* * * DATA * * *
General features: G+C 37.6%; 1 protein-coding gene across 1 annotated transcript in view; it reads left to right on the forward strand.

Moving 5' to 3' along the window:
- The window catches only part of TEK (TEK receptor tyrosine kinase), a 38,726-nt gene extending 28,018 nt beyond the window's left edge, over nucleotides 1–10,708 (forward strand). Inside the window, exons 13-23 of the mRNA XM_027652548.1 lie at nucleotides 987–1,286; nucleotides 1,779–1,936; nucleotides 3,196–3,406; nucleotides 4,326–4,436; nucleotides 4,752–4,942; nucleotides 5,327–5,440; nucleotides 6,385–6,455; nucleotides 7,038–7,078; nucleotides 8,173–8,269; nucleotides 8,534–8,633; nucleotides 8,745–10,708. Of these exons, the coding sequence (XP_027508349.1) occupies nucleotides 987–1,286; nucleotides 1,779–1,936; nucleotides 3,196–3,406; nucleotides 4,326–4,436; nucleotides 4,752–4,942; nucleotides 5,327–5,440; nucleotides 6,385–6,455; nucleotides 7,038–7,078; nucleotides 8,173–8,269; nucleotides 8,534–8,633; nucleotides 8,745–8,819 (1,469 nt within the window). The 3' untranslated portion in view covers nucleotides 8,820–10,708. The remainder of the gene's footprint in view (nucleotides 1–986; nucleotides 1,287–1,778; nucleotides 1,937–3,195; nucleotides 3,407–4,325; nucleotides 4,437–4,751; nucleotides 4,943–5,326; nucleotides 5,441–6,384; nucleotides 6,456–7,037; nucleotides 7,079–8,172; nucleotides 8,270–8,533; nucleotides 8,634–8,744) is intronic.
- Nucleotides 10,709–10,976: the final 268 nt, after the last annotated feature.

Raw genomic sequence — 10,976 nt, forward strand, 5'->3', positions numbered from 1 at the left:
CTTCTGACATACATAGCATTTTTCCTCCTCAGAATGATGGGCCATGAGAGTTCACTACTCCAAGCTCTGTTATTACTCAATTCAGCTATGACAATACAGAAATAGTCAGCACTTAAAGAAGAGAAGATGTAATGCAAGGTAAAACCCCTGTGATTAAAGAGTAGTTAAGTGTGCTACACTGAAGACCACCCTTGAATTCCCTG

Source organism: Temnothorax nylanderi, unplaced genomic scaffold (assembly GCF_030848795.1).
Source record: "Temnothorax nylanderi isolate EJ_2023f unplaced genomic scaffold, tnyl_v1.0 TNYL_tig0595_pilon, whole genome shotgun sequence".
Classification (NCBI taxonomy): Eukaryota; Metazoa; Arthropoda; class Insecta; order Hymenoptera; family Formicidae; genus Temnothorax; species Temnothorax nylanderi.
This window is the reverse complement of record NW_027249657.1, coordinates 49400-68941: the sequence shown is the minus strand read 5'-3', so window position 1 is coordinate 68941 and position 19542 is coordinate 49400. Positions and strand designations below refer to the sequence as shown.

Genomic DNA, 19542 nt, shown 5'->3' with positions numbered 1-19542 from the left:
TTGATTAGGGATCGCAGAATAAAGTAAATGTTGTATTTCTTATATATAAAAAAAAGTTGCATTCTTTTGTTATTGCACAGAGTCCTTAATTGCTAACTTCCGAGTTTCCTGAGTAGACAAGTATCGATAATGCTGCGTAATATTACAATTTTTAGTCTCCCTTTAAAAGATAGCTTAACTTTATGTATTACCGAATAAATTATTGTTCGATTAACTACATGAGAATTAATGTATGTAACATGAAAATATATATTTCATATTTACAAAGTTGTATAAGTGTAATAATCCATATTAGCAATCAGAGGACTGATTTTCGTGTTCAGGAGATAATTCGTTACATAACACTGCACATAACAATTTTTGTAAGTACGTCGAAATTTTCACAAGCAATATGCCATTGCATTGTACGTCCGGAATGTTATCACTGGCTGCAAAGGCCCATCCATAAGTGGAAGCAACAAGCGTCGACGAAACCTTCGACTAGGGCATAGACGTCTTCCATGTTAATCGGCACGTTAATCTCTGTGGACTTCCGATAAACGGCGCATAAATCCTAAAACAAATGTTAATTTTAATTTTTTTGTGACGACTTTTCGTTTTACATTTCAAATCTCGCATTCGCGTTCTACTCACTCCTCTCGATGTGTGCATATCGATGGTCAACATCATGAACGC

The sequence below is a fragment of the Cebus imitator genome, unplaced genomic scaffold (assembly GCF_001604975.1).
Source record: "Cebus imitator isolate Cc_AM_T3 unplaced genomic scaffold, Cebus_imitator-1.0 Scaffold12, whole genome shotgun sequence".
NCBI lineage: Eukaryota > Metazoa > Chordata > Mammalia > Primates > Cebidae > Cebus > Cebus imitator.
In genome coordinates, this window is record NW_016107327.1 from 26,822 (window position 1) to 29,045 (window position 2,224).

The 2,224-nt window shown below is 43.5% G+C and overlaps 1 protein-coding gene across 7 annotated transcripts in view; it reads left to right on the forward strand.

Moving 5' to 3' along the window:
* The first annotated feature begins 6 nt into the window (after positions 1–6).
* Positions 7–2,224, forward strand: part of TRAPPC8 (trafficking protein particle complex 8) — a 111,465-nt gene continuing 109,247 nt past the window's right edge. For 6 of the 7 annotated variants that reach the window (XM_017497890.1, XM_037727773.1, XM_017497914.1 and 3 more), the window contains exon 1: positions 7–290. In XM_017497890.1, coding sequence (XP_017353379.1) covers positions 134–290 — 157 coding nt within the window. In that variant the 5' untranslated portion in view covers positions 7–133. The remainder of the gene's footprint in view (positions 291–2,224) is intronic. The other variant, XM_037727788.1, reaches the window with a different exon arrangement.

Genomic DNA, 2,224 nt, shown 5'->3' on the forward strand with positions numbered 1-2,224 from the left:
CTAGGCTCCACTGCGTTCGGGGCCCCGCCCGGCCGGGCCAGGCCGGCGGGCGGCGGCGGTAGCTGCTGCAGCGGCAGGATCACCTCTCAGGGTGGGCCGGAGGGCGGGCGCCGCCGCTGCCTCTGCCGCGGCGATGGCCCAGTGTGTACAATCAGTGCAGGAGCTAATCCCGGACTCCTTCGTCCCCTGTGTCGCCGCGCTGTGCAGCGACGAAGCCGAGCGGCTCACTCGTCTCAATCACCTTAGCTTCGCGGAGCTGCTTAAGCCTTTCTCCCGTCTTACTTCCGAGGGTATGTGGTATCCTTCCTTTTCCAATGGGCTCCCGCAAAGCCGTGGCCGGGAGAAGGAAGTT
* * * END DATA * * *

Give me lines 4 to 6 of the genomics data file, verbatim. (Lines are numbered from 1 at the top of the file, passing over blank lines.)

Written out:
- Nucleotides 10,709–10,976: the final 268 nt, after the last annotated feature.

Raw genomic sequence — 10,976 nt, forward strand, 5'->3', positions numbered from 1 at the left:
CTTCTGACATACATAGCATTTTTCCTCCTCAGAATGATGGGCCATGAGAGTTCACTACTCCAAGCTCTGTTATTACTCAATTCAGCTATGACAATACAGAAATAGTCAGCACTTAAAGAAGAGAAGATGTAATGCAAGGTAAAACCCCTGTGATTAAAGAGTAGTTAAGTGTGCTACACTGAAGACCACCCTTGAATTCCCTG